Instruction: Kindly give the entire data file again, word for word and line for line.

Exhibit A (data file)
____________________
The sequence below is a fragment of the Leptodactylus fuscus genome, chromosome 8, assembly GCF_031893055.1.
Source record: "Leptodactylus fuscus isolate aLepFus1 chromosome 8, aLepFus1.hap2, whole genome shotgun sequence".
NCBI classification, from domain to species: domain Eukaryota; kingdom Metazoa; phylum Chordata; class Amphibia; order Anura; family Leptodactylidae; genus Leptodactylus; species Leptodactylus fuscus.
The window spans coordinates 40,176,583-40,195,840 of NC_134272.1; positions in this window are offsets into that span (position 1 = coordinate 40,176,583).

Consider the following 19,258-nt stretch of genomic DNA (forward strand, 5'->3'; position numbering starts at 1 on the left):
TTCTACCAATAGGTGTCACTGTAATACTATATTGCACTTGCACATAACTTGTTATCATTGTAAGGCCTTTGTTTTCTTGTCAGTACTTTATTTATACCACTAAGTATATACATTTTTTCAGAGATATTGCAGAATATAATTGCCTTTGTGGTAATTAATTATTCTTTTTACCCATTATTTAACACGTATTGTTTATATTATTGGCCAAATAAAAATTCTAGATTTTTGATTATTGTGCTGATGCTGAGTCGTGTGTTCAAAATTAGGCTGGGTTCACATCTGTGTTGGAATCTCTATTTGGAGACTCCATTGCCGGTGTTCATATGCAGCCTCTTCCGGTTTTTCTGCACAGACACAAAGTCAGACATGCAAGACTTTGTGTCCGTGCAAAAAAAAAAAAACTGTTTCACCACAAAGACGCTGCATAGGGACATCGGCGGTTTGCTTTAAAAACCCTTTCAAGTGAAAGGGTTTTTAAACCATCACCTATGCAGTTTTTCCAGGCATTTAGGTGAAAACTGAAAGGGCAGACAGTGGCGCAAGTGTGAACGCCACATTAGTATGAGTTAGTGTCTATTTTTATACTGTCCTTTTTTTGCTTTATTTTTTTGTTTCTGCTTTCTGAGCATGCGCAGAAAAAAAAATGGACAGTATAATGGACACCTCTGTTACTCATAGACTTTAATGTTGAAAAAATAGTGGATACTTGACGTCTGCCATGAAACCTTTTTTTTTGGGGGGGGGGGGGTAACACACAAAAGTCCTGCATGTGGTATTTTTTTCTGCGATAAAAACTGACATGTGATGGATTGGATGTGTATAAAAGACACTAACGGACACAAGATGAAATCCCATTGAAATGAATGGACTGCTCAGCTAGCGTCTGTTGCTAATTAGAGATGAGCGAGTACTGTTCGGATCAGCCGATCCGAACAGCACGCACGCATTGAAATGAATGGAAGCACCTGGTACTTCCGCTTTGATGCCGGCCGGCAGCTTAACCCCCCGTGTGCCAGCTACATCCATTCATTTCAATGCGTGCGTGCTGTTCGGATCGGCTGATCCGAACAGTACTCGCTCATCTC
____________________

The sequence below is a fragment of the Leptodactylus fuscus genome, chromosome 8, assembly GCF_031893055.1.
Source record: "Leptodactylus fuscus isolate aLepFus1 chromosome 8, aLepFus1.hap2, whole genome shotgun sequence".
NCBI classification, from domain to species: domain Eukaryota; kingdom Metazoa; phylum Chordata; class Amphibia; order Anura; family Leptodactylidae; genus Leptodactylus; species Leptodactylus fuscus.
The window spans coordinates 40,176,583-40,195,840 of NC_134272.1; positions in this window are offsets into that span (position 1 = coordinate 40,176,583).

Consider the following 19,258-nt stretch of genomic DNA (forward strand, 5'->3'; position numbering starts at 1 on the left):
TTCTACCAATAGGTGTCACTGTAATACTATATTGCACTTGCACATAACTTGTTATCATTGTAAGGCCTTTGTTTTCTTGTCAGTACTTTATTTATACCACTAAGTATATACATTTTTTCAGAGATATTGCAGAATATAATTGCCTTTGTGGTAATTAATTATTCTTTTTACCCATTATTTAACACGTATTGTTTATATTATTGGCCAAATAAAAATTCTAGATTTTTGATTATTGTGCTGATGCTGAGTCGTGTGTTCAAAATTAGGCTGGGTTCACATCTGTGTTGGAATCTCTATTTGGAGACTCCATTGCCGGTGTTCATATGCAGCCTCTTCCGGTTTTTCTGCACAGACACAAAGTCAGACATGCAAGACTTTGTGTCCGTGCAAAAAAAAAAAAACTGTTTCACCACAAAGACGCTGCATAGGGACATCGGCGGTTTGCTTTAAAAACCCTTTCAAGTGAAAGGGTTTTTAAACCATCACCTATGCAGTTTTTCCAGGCATTTAGGTGAAAACTGAAAGGGCAGACAGTGGCGCAAGTGTGAACGCCACATTAGTATGAGTTAGTGTCTATTTTTATACTGTCCTTTTTTTGCTTTATTTTTTTGTTTCTGCTTTCTGAGCATGCGCAGAAAAAAAAATGGACAGTATAATGGACACCTCTGTTACTCATAGACTTTAATGTTGAAAAAATAGTGGATACTTGACGTCTGCCATGAAACCTTTTTTTTTGGGGGGGGGGGGGTAACACACAAAAGTCCTGCATGTGGTATTTTTTTCTGCGATAAAAACTGACATGTGATGGATTGGATGTGTATAAAAGACACTAACGGACACAAGATGAAATCCCATTGAAATGAATGGACTGCTCAGCTAGCGTCTGTTGCTAATTAGAGATGAGCGAGTACTGTTCGGATCAGCCGATCCGAACAGCACGCACGCATTGAAATGAATGGAAGCACCTGGTACTTCCGCTTTGATGCCGGCCGGCAGCTTAACCCCCCGTGTGCCAGCTACATCCATTCATTTCAATGCGTGCGTGCTGTTCGGATCGGCTGATCCGAACAGTACTCGCTCATCTC